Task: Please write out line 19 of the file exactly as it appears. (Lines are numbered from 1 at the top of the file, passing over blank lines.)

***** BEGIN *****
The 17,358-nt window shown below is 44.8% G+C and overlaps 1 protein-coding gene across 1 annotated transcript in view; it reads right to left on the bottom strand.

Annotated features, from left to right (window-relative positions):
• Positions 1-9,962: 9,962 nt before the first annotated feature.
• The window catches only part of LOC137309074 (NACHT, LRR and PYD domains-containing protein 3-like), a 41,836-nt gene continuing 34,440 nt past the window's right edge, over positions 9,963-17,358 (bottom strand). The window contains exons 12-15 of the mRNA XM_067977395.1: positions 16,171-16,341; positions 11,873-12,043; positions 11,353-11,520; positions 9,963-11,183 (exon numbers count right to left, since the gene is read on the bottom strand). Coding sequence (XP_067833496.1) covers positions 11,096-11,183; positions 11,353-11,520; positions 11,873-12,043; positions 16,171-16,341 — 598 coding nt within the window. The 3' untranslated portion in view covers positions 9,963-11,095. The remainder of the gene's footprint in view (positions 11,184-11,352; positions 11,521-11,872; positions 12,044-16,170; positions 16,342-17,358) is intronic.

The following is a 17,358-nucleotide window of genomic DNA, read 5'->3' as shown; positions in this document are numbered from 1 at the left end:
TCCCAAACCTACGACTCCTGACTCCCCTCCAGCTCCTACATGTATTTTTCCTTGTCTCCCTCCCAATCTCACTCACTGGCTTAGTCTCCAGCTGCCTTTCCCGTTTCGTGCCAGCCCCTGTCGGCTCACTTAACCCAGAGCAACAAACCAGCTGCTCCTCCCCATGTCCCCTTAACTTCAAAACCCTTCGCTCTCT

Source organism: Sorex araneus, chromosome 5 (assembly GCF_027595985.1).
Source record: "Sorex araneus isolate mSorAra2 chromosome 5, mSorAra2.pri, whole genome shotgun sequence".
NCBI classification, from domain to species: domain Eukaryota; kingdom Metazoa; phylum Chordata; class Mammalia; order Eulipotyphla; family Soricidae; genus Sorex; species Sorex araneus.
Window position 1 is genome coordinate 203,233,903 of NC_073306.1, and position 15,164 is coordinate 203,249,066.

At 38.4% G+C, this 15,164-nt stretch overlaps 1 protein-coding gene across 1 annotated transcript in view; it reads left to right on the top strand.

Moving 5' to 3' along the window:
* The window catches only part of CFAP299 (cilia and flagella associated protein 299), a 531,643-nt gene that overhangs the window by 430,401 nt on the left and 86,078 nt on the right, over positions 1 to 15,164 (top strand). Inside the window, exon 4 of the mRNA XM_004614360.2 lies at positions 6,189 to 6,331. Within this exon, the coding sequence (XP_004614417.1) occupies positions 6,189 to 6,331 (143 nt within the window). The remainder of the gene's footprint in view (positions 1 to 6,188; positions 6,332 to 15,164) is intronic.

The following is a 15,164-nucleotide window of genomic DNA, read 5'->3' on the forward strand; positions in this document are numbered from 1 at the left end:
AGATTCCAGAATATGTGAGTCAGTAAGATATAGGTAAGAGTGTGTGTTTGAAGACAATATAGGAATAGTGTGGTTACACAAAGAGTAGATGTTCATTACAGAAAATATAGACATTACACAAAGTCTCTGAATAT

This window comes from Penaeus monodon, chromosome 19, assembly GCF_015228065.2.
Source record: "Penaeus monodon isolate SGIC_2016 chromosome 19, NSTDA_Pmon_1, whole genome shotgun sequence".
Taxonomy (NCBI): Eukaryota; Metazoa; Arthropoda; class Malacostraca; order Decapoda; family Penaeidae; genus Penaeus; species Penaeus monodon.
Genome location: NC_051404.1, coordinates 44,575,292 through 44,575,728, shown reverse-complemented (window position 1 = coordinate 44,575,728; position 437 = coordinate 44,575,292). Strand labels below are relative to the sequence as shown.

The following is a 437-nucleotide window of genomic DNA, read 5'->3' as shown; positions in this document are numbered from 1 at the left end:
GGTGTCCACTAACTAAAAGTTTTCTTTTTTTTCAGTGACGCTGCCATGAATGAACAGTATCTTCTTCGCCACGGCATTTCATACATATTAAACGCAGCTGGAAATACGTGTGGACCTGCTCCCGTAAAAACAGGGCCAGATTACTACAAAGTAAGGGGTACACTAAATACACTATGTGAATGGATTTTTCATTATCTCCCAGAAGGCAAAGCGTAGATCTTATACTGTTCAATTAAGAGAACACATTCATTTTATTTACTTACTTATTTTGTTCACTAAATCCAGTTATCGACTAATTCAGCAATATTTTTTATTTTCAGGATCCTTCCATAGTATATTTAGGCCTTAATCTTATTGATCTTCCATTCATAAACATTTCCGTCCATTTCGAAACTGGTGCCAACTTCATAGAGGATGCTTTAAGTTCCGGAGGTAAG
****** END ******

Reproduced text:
Genome location: NC_051404.1, coordinates 44,575,292 through 44,575,728, shown reverse-complemented (window position 1 = coordinate 44,575,728; position 437 = coordinate 44,575,292). Strand labels below are relative to the sequence as shown.